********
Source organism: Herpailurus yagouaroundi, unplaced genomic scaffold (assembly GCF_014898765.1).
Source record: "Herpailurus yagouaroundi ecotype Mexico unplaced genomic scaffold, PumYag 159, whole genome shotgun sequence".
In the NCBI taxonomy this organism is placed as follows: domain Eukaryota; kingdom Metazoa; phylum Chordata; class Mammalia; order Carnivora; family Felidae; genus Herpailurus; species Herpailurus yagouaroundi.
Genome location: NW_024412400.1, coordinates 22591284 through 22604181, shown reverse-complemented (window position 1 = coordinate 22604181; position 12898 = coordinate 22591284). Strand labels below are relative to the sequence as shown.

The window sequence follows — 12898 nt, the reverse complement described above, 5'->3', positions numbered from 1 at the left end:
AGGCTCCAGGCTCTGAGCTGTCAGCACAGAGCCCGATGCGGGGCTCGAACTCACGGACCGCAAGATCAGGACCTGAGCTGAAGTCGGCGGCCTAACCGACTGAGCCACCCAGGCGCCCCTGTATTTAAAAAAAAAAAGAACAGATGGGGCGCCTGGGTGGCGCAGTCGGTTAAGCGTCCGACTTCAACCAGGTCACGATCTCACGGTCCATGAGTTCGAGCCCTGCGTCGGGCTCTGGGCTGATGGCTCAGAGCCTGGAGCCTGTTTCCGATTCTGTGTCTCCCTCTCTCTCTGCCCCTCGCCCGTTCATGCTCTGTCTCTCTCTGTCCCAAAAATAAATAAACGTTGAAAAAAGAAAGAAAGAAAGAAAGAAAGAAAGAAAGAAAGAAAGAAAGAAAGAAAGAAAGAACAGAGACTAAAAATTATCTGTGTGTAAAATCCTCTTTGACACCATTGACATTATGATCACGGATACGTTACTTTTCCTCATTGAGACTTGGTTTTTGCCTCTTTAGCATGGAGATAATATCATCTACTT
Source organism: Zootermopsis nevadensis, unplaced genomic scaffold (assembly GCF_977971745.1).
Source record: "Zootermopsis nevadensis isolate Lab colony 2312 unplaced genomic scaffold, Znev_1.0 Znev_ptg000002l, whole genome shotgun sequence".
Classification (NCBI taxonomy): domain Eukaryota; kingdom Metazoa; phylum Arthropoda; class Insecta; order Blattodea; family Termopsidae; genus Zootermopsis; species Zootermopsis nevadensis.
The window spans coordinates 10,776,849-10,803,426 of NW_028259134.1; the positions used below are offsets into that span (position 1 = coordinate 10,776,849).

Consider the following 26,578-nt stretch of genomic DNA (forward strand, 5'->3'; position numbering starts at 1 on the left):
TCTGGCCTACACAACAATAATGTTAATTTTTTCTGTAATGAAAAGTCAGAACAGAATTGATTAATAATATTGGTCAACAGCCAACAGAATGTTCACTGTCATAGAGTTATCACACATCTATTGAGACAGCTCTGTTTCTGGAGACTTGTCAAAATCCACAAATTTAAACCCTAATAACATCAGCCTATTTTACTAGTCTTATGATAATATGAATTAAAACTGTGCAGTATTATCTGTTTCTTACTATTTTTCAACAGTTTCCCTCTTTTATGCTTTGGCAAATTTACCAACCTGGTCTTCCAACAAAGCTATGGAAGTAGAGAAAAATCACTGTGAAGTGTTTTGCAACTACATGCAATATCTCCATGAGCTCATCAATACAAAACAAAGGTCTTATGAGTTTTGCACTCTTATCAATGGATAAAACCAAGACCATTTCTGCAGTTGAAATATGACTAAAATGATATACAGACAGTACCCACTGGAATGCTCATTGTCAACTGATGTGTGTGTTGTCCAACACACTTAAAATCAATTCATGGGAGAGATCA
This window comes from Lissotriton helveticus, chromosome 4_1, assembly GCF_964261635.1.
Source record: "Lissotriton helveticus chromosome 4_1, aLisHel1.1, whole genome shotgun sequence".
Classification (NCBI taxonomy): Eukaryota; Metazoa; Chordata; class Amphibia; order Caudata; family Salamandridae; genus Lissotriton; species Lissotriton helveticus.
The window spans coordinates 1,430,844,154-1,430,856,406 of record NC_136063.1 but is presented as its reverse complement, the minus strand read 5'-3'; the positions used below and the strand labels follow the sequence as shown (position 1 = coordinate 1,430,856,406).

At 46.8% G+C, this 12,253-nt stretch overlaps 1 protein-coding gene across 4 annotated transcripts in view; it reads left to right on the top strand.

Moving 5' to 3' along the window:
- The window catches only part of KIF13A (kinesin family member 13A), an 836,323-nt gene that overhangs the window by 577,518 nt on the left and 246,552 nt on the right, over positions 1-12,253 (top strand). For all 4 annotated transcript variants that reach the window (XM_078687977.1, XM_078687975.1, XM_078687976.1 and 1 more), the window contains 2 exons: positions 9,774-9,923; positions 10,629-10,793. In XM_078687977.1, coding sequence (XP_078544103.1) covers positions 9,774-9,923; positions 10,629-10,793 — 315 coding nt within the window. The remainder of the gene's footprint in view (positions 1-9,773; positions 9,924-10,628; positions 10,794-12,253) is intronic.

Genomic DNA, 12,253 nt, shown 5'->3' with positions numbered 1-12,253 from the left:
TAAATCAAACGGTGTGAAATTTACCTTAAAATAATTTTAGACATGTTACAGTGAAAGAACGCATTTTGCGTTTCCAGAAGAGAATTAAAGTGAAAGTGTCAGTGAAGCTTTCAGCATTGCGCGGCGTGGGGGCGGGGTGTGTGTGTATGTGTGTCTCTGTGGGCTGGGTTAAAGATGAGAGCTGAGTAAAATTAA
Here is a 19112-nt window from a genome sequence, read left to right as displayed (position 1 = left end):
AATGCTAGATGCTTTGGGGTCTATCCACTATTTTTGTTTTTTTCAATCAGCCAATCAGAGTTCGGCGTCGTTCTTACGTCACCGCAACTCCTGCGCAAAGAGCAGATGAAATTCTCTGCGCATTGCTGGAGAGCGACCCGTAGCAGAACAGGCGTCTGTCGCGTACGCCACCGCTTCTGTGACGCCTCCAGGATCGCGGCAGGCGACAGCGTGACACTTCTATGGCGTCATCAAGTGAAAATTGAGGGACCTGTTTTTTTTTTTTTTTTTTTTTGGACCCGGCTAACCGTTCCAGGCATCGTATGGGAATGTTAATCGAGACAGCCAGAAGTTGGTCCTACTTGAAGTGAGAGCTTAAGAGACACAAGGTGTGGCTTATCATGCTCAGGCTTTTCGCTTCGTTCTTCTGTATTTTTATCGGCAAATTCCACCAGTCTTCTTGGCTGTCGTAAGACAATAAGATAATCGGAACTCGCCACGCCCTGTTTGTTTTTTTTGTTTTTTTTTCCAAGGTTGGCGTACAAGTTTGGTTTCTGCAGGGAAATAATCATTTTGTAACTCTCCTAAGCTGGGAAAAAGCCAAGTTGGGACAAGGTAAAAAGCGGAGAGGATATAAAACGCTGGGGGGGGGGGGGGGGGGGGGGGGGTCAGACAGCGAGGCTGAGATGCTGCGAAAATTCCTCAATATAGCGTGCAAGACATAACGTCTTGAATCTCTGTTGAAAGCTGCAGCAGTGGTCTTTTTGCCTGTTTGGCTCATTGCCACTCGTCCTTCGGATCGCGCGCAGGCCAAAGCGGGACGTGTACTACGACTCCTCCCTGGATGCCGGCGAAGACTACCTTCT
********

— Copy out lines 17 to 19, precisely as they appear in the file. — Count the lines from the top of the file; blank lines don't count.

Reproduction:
At 46.8% G+C, this 12,253-nt stretch overlaps 1 protein-coding gene across 4 annotated transcripts in view; it reads left to right on the top strand.

Moving 5' to 3' along the window:
- The window catches only part of KIF13A (kinesin family member 13A), an 836,323-nt gene that overhangs the window by 577,518 nt on the left and 246,552 nt on the right, over positions 1-12,253 (top strand). For all 4 annotated transcript variants that reach the window (XM_078687977.1, XM_078687975.1, XM_078687976.1 and 1 more), the window contains 2 exons: positions 9,774-9,923; positions 10,629-10,793. In XM_078687977.1, coding sequence (XP_078544103.1) covers positions 9,774-9,923; positions 10,629-10,793 — 315 coding nt within the window. The remainder of the gene's footprint in view (positions 1-9,773; positions 9,924-10,628; positions 10,794-12,253) is intronic.